Big society was never a government initiative

It was a label to put on the self-sufficient work that communities have always done, and the capacity for which, over many decades a series of governments have effectively eroded. As McKnight says

‘competent communities have been invaded, captured, and colonized by professionalized services’

and I would say seriously weakened as a consequence. Now that some debt needs paying off, and the ‘professional services’ are being withdrawn, the ask is that we pick up where we left off, as if all that capacity and capability could just be turned on and off like a tap.

And, that instead of focussing on real needs, we focus instead on how we can help these professionalised service providers to maintain their empires through ‘volunteering’.

Sadly many of us have been complicit in the professionalisation of services as we convert civic endeavours into social enterprises and re focus community development on state funded policy objectives – instead of having confidence to work on the priorities that we find at our own kitchen tables and at the places where, increasingly rarely, our neighbours meet.

So for me it is about re-discovering self-sufficiency, self-interest and association as the means through which we can build fair futures for as many as possible, with governments and their policies and procedures being seen increasingly as, at best, impotent.

For me Big Society was never an inspiring initiative but really just a political land grab. But the work of building our communities needs to be bought back inside our communities and we need to recognise that any form of dependence on our government as an investor needs to be handled with immense care. For they are often a fickle investor. Much of my work at the moment is helping a range of charities, social enterprises and other components of the beloved Big Society to re-build themselves in a world where the public money has simply disappeared.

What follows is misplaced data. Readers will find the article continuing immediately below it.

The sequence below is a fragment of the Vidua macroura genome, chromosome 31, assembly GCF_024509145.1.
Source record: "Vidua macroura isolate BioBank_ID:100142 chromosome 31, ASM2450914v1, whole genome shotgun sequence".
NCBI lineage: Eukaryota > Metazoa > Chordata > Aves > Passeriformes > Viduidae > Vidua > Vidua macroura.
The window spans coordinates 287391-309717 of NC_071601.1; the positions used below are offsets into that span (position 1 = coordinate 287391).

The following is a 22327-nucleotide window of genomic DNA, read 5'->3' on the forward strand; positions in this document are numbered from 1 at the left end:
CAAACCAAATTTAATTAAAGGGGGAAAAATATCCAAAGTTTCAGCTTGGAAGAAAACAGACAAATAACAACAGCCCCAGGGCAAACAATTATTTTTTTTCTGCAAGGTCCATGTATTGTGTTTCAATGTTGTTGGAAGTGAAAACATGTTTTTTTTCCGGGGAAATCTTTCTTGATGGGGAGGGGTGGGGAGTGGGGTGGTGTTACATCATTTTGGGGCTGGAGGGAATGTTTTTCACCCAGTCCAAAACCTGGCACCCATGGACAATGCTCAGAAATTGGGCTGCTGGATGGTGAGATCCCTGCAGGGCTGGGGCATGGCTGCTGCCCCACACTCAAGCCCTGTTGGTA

Building a strategy for social change based on assumptions that the state will be a benevolent and consistent investor has always been risky.

This post was first published as a comment on, and inspired by Tessy Britton’s piece Big Society R.I.P.

Bonsai People in a Bonsai Culture?

Bonsai = An ornamental tree or shrub grown in a pot and artificially prevented from reaching its normal size

The bonsai is not a genetic variant but has within it the potential to become a fully grown tree.  However it is carefully cultivated to meet the demanding requirements of the gardener.  It is fed few nutrients, kept in shallow soil, not allowed to form deep roots, continually pruned and kept ‘in proportion’; shaped to the precise requirements of the gardener and the specifications of their profession.

Bonsai People

Bonsai people have had their development limited, distorted and shaped by the influence of their environment rather more than it has been driven by their own potential and aspirations.  To an extent we are all Bonsai People.  But some people have been more bonsaid than others.

And some seem to be very content with their bonsai nature.  While others are frustrated at the sensation that there must be something more in them than this.

Yesterday I was on the phone with Rich Huxley and we were talking about developing musicians. I told him of a mentor in Leeds who had boasted to me about how they had worked with a 14 year old boy whose ambition was ‘to be the best bass guitarist in the world’ and had managed to get them to realise just what a preposterous and unlikely goal this was.  Instead he persuaded the lad that 5 grades A-C was a much more achievable and better ambition.

One of my own daughters was told while studying for GCSEs that she should play less netball and see less of her boyfriend in order to study more as she had the chance to get ‘straight As’.  This of course had much more to do with a teacher and a school under a hard performance management regime than it did the ‘spiritual, mental and physical development’ of my daughter!

I was encouraged to pursue my abilities in maths, physics and biology on the grounds that they were ‘the future’ rather than my then interests in community work, punk and ecology.  Funnily enough community, music and sustainability have proven life-long passions.  Maths? Not so much.

Young people are encouraged in all sorts of ways to drop art, music, drama and so on, in pursuit of ‘more academic’ subjects.   If you are going to spend 39k a year on a degree then you had better make sure it has a job at the end of it etc.   It is as if the sole purpose of education is to get as many employer brownie points as possible.  To produce the perfect Bonsai rather than nurture potential and passion.